News Report • Maria Mejia | New America Media,
REDWOOD CITY–Cecilia, an undocumented Mexican immigrant, never anticipated that her life in the United States would turn into a real-world telenovela, the popular Spanish language dramas.
A few years ago she married a U.S. citizen who soon started to mistreat her. He later filed for divorce without telling her, but then the couple reconciled and got remarried. Then he was diagnosed with terminal cancer. Before he died, he told his wife that he wanted to help her regularize her immigration status.
That’s when Cecilia, who declined to give her real name, decided to seek out legal advice from an acquaintance. The individual charged her $2,500 but never filed her immigration case. Today she is still undocumented.
Scams on the rise
Cecilia, who works as a janitor in the Bay Area, is one of a growing number of immigrants taken in by those who promise to regularize their immigration status for a fee – and then don’t deliver.
San Francisco District Attorney George Gascón says his office has seen an uptick in the number of complaints from immigrants victimized by such fraud.
“The conversation in the street is that there is more activity [around fraud],” Gascón said. He added the activity correlates to an increase in talk about the possibility of immigration reform. Scam artists, he says, advertise their services whenever talk of immigration reform hits the news.
As it did in 2013. In October of that year, Gascón’s office, in partnership with community organizations in San Francisco, launched a campaign to raise awareness about immigration fraud. The multilingual campaign in English, Spanish and Chinese aims to educate immigrants about how to make sure their immigration consultant is licensed.
“This is not a new problem,” Gascón told a crowd at the launch of the campaign. “The best way to protect you and your family from being victimized is through prevention and education. Be a savvy consumer and beware of scammers who take all your money by overstating their ability to perform immigration work.”
When Cecilia consulted with an immigration attorney, she found out that U.S. Citizen and Immigration Services (USCIS) had no record of her case.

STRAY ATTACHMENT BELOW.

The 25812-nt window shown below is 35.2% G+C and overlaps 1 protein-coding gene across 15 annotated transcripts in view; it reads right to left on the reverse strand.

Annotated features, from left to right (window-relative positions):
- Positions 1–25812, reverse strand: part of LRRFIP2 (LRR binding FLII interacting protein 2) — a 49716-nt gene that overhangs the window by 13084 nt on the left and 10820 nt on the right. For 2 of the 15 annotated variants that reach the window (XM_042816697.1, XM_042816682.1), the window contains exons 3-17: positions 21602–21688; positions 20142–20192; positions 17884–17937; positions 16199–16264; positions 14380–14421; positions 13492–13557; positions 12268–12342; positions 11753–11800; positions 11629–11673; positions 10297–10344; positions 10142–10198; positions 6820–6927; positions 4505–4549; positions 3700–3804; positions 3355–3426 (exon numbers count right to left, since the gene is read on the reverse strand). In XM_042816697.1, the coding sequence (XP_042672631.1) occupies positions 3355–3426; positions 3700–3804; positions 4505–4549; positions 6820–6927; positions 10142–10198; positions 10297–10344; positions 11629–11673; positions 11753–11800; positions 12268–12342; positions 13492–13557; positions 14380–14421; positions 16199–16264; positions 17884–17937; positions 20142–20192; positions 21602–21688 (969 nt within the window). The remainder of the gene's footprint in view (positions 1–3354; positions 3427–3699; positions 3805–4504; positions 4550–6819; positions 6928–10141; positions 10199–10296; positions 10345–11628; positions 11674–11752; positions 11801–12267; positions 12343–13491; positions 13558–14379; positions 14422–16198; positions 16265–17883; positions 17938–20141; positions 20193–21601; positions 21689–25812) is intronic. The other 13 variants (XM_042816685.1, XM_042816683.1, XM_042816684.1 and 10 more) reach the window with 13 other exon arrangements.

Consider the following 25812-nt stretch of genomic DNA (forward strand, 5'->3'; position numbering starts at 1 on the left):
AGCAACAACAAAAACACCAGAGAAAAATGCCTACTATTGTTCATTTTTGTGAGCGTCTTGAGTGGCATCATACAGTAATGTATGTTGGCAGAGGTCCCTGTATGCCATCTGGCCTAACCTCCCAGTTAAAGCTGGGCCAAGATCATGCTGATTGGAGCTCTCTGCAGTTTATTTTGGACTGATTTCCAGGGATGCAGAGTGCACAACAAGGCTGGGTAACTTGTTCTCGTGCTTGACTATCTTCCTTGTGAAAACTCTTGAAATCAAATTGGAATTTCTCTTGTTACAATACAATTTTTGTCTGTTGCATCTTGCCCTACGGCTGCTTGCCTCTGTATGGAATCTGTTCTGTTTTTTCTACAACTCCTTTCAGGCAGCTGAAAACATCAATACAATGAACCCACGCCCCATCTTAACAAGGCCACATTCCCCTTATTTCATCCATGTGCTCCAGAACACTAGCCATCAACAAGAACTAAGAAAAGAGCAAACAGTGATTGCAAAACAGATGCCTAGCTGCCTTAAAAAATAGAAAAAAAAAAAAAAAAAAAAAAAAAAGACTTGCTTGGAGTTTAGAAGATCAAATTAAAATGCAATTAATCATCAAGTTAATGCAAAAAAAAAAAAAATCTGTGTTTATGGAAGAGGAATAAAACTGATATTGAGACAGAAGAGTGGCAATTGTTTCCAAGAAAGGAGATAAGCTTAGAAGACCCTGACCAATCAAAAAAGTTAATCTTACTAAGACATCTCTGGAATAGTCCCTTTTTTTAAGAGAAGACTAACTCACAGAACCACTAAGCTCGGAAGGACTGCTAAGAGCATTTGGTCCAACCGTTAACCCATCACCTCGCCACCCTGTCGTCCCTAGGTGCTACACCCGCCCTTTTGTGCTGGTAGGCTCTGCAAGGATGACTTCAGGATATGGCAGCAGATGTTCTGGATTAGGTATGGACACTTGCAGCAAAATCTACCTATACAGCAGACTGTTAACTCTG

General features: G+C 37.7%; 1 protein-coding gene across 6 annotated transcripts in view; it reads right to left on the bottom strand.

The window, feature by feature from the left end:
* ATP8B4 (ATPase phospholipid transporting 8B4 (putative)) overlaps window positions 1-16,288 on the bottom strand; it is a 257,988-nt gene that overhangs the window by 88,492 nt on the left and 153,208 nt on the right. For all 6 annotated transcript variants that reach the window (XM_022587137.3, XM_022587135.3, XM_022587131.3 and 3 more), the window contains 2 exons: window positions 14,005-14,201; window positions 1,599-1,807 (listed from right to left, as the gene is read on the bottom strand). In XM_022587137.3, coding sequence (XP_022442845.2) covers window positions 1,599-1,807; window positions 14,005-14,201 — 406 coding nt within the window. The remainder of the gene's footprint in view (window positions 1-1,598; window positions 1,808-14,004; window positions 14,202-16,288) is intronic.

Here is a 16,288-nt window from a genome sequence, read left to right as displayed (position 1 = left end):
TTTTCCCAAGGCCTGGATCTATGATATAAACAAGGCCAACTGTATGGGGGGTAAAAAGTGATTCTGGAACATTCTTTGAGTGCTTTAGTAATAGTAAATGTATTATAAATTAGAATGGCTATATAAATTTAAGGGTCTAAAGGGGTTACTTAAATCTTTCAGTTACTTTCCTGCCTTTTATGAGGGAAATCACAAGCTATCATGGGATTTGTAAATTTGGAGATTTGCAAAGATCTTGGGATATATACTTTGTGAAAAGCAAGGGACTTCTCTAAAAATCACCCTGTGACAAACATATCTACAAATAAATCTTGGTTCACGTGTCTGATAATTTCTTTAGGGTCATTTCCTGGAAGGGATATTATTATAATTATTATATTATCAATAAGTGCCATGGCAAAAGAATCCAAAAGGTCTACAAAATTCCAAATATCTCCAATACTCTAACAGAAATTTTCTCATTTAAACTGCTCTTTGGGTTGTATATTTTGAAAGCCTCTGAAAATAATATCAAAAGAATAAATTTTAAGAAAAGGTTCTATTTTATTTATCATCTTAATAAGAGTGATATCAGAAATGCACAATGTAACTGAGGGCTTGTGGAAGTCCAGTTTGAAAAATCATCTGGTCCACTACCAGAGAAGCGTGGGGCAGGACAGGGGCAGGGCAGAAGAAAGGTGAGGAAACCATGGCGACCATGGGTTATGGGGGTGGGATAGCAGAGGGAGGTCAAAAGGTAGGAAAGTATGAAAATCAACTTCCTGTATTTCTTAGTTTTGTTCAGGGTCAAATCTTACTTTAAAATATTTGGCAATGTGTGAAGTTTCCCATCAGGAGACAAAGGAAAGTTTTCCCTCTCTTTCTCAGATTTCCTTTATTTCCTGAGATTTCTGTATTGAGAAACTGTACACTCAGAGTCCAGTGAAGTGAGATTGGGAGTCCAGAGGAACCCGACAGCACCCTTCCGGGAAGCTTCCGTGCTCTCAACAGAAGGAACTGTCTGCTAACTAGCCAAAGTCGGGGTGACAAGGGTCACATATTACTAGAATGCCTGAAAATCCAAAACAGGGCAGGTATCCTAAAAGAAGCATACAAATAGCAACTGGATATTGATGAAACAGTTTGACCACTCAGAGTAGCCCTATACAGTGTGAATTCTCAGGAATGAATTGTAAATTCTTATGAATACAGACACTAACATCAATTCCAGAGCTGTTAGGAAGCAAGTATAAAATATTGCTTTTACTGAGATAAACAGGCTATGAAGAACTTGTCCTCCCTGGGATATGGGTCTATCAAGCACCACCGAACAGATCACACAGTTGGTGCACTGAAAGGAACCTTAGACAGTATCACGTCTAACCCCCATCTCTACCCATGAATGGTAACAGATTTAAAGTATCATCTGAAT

Cecilia believes the woman, who allegedly offers tax services and hosts a local Spanish-language radio program, never sent in her application. When she asked her to give back her original documents (her birth and marriage certificates and her husband’s passport) the woman said that she had lost them.
Cecilia admits, however, that she hasn’t reported the woman to the authorities, because she “didn’t want any more problems.”
According to Gascón, very few of these cases ever make it into his office, making it a difficult crime to prosecute. Victims, he said, are often afraid of going to the authorities, or they are still hopeful that their application will go through. Some simply don’t see any point in reporting fraud.
Getting help from community organizations
In most Latin American countries the term “notario” means lawyer. But in the United States, a notary just means someone who is licensed by the state to witness and sign documents.
“Notaries can’t represent a person in court, they can’t assist them in a formal legal process; they can only fill out forms. But anyone can fill out a form,” said Diana Otero, coordinator of the immigration program at Catholic Charities of San Mateo. She says immigrants need to get help from attorneys or qualified people that know how to deal with the immigration process.
“To know if a person qualifies for an immigration benefit requires many years of experience, a lot of knowledge,” said Otero. “These [individuals] have no idea of the great harm they are doing to our community.”
Gascón added that Latino immigrants aren’t the only target for this type of scam. Similar incidents occur within Asian communities.
Still, many immigrants may not be aware of the risks, said Vanessa Sandoval, program director with SIREN (Services, Immigrant Rights and Education Network) in San Jose.
“People have to be attentive, because immigration cases are very serious and they have severe consequences,” said Sandoval. “If a person applies for a benefit they do not qualify for, [that] can result in a deportation.”
Sandoval offered some advice to help people avoid being a victim of fraud.
“If you go to a place where they tell you: ‘We can help you with your taxes, we can help you with a trip to Europe and also if you want, we could help you with your immigration case,’” she said, “that should be a red flag … Get as far away as you can from there.”
For more information and resources to avoid immigration fraud, go to www.uscis.gov, which also offers information in Spanish.